Founder Focus: Learning Innovator, Angela DeVincenzo

2016-12-01T19:13:42+00:00May 31st, 2016|Startup Culture|

I met Angela DeVincenzo on one of those gloriously hot July summer weekends when you’re relieved to be near the ocean and not in midtown Manhattan. Angela and her husband Jeff had decamped to Bridgehampton, the Hayground School grounds, to beta-test their progressive education initiative Blocks, Trucks + Art – all housed in Big Mama, a converted classic 18-wheeler.

I was by told by friends that I just “had” to meet Angela. And as I stood in the blazing sun, staring at Big Mama and shaking Angela’s hand for the first time, I knew just how very right they were.

A believer in life-long education, Angela’s educational career includes 15 years in New York City’s premiere independent schools and studying at NYU, Bank Street College of Education, and Harvard University. She discovered the power of blocks during her tenure at City & Country School in Greenwich Village.

You’re an educator and learning specialist, with an expertise in block building. Tell me more. Why is block building an important educational tool?

I was fortunate to begin my career as an educator in a small, progressive, independent school in Greenwich Village, NYC. This special school, City & Country, is known as “The Block School.” Its founder was the inventor and creator of unit blocks, Caroline Pratt. This was a powerful and formative time in my career, and I’m thankful my teaching foundation was built here. Fifteen years later, I continue to study and admire the power of blocks in teaching and learning.

As educators, we have the responsibility to respect and value the development of the whole child — their social, emotional, cognitive, and physical development. We need to provide opportunities for children to express what they know, how they know it, and what they want to better understand about themselves and the world around them. It is through block building that children can process and express their thinking, try their ideas on for size, and integrate themselves as learners and workers alongside their peers. This hands-on work allows educators to get a deep understanding of students — the whole child — the strengths, the areas for growth, the areas of interest, where passions lie. Teaching and learning with blocks reveals not only what the child is ready for, but who the child is, as a person, as a human being. This is progressive education, the teacher progresses alongside the child. And, I believe teaching in this way is truly an art form.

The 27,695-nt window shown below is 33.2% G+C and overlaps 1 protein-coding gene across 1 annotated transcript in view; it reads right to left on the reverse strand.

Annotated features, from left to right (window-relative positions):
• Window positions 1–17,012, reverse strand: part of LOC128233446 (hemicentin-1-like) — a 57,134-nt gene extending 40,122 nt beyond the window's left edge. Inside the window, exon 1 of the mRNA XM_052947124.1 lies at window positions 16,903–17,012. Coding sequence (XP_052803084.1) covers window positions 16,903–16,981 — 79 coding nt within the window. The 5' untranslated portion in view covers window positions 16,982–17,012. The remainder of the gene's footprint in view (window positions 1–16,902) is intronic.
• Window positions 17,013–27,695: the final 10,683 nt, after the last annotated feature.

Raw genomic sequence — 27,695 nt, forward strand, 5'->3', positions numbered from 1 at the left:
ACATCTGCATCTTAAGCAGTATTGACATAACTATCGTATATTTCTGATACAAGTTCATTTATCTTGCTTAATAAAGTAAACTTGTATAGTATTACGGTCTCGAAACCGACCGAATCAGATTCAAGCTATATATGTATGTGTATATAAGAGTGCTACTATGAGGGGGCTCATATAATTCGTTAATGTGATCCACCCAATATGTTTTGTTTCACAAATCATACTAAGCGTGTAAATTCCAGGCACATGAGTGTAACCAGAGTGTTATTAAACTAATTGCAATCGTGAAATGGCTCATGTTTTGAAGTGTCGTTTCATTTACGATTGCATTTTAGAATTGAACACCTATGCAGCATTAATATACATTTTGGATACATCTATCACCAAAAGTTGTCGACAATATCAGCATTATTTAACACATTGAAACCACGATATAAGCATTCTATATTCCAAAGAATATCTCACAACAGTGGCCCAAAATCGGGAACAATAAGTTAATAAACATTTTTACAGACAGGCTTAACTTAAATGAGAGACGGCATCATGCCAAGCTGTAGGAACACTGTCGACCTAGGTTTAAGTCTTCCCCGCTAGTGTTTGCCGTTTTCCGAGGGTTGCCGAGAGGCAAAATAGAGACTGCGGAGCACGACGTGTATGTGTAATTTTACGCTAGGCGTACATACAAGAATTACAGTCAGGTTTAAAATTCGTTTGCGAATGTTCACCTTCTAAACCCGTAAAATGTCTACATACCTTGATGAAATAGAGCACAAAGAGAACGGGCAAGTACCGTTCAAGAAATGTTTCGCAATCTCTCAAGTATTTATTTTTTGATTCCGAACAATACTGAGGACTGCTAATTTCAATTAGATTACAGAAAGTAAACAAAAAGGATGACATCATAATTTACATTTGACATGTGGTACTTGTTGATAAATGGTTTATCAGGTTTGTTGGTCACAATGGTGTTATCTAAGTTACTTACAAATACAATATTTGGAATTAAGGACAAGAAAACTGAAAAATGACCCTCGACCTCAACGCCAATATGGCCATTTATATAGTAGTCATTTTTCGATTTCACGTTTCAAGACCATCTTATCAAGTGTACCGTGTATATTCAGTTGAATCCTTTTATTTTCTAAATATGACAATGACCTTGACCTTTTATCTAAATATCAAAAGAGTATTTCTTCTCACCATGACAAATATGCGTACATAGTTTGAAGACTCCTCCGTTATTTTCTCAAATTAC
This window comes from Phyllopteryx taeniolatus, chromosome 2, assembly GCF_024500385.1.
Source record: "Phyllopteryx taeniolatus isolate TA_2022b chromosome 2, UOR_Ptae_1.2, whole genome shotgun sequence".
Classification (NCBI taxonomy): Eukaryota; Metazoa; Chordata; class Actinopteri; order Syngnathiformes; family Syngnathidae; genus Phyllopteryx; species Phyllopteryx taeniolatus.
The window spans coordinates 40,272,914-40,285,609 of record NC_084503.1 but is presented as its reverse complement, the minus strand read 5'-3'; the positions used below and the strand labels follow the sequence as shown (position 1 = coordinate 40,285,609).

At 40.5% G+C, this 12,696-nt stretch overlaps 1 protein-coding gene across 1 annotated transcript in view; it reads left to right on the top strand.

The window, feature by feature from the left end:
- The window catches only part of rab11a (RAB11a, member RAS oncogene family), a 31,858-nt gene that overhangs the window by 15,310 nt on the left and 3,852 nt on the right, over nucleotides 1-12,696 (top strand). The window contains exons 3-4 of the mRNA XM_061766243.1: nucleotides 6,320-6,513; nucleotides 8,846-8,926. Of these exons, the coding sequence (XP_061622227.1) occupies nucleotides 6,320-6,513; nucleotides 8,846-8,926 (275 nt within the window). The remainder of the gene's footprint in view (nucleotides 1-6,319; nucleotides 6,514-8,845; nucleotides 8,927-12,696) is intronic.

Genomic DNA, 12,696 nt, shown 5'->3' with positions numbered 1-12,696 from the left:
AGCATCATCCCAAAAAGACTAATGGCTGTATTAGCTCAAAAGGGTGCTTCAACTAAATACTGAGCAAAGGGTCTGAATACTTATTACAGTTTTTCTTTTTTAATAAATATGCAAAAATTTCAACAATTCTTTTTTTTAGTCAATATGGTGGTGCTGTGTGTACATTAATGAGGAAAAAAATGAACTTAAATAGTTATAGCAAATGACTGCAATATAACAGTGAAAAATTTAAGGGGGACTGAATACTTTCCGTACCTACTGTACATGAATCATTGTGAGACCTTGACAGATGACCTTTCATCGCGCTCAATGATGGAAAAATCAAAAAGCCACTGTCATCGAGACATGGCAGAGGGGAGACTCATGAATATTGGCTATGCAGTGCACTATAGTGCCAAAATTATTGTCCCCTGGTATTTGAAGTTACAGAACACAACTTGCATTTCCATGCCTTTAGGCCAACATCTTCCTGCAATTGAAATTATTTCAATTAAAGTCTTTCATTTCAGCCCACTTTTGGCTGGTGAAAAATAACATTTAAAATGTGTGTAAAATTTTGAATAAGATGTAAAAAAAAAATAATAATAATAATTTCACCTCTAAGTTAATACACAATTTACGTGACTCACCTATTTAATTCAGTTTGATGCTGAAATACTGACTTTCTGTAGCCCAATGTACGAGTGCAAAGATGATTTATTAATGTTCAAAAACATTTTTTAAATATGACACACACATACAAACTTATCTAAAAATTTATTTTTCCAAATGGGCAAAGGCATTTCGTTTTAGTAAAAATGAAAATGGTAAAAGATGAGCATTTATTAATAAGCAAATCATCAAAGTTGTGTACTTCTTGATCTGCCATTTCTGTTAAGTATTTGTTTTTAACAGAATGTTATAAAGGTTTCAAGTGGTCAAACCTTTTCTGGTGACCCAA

Why this specialization? How did you come to be the block-building learning specialist?

I taught 6 and 7 year olds for most of my career. I gravitate towards this stage in childhood because to me, this is an incredibly exciting and fascinating moment in child development. Children’s skills and pathways for learning are so very varied and open at 6 and 7 years old. For example, some children enter first grade decoding Harry Potter (not understanding it, of course) and others struggle with reading words like, ‘pot’ and ‘sat.’ And then of course for some, there are viable gaps in learning, children with learning differences. Creating and building a community of learners with such varied learning and developmental needs, is both a beautiful and complicated task for a teacher. Thank you, blocks, for helping me to find answers to questions about what makes children tick and how to engage them in the learning process. These simple, yet dynamic, materials bridge and unite children in a most magical, organic way. The richness of a working block area is abuzz with anecdotal information, and such observations strengthen the educator’s understanding of her students on both a broad, and intimate scale.

Children need access in order to learn. Blocks provide the entry point. Other than books, I’ve yet to value another material quite as much as the marvelous unit, wooden blocks.

Why is it important to incorporate play into learning activities?

Play is the work of children; it is how children learn to be learners.

Block building is more than individual learning and enhancing a student’s understanding of concepts, it is also about team-building. How have you seen that in action?

Absolutely, block building is all about collaboration, working together. Building a community of learners in the classroom is by far a priority, and I believe, the main ingredient to successful classrooms and schools that motivate and inspire children. Block building brings a classroom of learners together in authentic, meaningful and powerful ways. The teacher works alongside the children, guiding and facilitating, and it is through these intentional teaching moments that children can feel the importance and value of their work. The teacher spends time observing closely what children do, and uses these observations as fodder for deeper, more individualized teaching. And because the children know and feel that their work matters, has value, and is important to the whole classroom community, the children own their learning and truly become responsible learners—they are motivated to work together, to work through challenges, to create, to share their vision. And this experience is ultimately satisfying for the teacher and the children.

And blocks aren’t just for kids, right?